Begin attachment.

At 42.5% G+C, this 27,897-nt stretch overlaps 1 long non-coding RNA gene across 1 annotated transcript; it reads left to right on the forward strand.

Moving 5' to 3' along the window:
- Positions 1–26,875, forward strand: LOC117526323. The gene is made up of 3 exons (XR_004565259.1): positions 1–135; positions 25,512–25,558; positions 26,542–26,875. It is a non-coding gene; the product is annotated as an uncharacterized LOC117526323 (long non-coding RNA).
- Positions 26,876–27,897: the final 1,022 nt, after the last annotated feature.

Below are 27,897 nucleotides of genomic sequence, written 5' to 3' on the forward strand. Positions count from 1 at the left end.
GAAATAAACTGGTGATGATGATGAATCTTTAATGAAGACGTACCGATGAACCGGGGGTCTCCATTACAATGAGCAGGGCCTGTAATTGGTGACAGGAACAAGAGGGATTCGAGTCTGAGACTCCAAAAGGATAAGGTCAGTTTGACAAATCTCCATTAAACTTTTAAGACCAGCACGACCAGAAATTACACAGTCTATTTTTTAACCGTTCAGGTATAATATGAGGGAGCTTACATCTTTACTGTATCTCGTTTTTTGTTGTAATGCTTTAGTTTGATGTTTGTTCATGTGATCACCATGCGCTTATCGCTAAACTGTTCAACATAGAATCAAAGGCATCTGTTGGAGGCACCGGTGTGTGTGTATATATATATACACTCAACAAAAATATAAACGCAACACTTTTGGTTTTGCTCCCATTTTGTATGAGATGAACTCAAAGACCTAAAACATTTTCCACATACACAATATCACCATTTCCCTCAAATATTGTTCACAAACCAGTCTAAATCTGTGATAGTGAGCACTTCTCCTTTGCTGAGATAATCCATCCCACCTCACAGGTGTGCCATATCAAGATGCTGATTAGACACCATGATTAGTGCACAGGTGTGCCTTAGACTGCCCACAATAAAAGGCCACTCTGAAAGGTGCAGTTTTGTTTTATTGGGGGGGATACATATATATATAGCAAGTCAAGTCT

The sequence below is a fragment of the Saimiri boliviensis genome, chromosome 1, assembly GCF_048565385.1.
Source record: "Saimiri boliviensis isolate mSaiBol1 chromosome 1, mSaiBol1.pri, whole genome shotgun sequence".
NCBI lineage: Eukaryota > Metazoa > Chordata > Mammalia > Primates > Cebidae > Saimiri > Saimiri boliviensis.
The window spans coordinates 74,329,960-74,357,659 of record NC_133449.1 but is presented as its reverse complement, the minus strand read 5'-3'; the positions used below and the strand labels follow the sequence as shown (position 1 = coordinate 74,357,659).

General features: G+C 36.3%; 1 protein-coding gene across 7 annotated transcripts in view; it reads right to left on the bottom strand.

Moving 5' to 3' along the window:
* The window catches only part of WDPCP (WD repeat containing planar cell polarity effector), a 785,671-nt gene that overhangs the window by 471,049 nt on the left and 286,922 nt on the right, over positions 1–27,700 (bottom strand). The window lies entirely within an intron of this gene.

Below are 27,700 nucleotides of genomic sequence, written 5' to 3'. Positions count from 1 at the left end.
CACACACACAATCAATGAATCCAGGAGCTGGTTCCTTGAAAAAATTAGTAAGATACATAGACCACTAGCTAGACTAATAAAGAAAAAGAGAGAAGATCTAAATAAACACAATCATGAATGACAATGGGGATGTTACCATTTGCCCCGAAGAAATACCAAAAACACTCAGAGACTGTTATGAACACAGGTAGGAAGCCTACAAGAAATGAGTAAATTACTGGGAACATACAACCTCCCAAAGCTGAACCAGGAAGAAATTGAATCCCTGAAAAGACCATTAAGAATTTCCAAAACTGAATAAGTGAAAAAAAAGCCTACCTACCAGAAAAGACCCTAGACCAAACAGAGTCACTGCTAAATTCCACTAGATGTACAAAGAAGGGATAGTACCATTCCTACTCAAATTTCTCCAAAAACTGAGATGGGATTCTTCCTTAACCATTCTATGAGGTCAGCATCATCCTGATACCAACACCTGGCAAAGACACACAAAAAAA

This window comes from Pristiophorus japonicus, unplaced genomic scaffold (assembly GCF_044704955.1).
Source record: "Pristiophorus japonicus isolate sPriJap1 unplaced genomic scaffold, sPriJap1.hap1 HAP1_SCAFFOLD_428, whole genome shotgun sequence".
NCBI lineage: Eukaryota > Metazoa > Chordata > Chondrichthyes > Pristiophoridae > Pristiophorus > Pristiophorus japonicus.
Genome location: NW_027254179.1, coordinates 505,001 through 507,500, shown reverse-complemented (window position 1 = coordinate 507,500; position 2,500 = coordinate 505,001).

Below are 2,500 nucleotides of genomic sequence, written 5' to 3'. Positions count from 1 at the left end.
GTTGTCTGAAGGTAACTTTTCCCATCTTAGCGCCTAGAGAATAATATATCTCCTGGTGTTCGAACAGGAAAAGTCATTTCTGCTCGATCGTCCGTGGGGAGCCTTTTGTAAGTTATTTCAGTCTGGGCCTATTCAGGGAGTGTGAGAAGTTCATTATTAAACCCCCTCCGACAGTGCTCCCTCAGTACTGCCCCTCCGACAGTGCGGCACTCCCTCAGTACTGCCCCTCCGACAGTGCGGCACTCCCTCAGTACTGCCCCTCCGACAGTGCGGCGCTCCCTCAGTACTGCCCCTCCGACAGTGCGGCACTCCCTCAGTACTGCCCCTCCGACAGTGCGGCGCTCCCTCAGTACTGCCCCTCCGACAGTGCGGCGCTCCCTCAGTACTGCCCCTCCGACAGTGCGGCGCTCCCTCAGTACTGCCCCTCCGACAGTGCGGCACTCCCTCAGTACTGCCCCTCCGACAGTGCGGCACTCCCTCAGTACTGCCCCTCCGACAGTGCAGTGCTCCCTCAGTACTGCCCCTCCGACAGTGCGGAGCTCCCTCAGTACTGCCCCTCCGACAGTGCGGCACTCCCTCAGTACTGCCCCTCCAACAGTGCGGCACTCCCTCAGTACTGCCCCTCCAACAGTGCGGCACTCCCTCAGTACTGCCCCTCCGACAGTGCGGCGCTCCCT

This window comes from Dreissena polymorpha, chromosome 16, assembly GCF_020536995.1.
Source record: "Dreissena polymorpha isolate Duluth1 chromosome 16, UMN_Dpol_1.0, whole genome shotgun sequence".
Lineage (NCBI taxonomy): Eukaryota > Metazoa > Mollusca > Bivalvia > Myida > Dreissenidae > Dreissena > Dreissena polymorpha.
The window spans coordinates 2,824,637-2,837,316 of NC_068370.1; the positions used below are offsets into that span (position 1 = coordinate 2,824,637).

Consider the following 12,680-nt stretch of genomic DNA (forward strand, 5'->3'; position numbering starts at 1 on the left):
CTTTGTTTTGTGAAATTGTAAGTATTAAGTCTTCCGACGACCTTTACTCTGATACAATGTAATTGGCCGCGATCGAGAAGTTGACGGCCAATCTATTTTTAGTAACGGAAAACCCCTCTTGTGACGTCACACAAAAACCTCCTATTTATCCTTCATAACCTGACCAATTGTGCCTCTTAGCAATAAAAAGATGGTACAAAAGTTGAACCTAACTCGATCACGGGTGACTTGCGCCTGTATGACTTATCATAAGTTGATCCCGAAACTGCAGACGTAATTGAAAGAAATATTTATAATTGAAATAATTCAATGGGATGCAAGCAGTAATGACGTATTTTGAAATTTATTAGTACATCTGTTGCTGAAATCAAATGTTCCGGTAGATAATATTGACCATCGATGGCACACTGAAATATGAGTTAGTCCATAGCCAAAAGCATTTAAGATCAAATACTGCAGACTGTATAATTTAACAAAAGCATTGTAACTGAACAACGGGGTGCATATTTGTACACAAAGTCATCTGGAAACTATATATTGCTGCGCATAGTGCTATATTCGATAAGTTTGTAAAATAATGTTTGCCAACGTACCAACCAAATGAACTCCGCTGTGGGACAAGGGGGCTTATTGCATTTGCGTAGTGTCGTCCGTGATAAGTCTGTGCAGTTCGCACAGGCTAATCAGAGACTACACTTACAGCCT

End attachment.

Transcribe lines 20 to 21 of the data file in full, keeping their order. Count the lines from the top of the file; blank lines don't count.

Below are 2,500 nucleotides of genomic sequence, written 5' to 3'. Positions count from 1 at the left end.
GTTGTCTGAAGGTAACTTTTCCCATCTTAGCGCCTAGAGAATAATATATCTCCTGGTGTTCGAACAGGAAAAGTCATTTCTGCTCGATCGTCCGTGGGGAGCCTTTTGTAAGTTATTTCAGTCTGGGCCTATTCAGGGAGTGTGAGAAGTTCATTATTAAACCCCCTCCGACAGTGCTCCCTCAGTACTGCCCCTCCGACAGTGCGGCACTCCCTCAGTACTGCCCCTCCGACAGTGCGGCACTCCCTCAGTACTGCCCCTCCGACAGTGCGGCGCTCCCTCAGTACTGCCCCTCCGACAGTGCGGCACTCCCTCAGTACTGCCCCTCCGACAGTGCGGCGCTCCCTCAGTACTGCCCCTCCGACAGTGCGGCGCTCCCTCAGTACTGCCCCTCCGACAGTGCGGCGCTCCCTCAGTACTGCCCCTCCGACAGTGCGGCACTCCCTCAGTACTGCCCCTCCGACAGTGCGGCACTCCCTCAGTACTGCCCCTCCGACAGTGCAGTGCTCCCTCAGTACTGCCCCTCCGACAGTGCGGAGCTCCCTCAGTACTGCCCCTCCGACAGTGCGGCACTCCCTCAGTACTGCCCCTCCAACAGTGCGGCACTCCCTCAGTACTGCCCCTCCAACAGTGCGGCACTCCCTCAGTACTGCCCCTCCGACAGTGCGGCGCTCCCT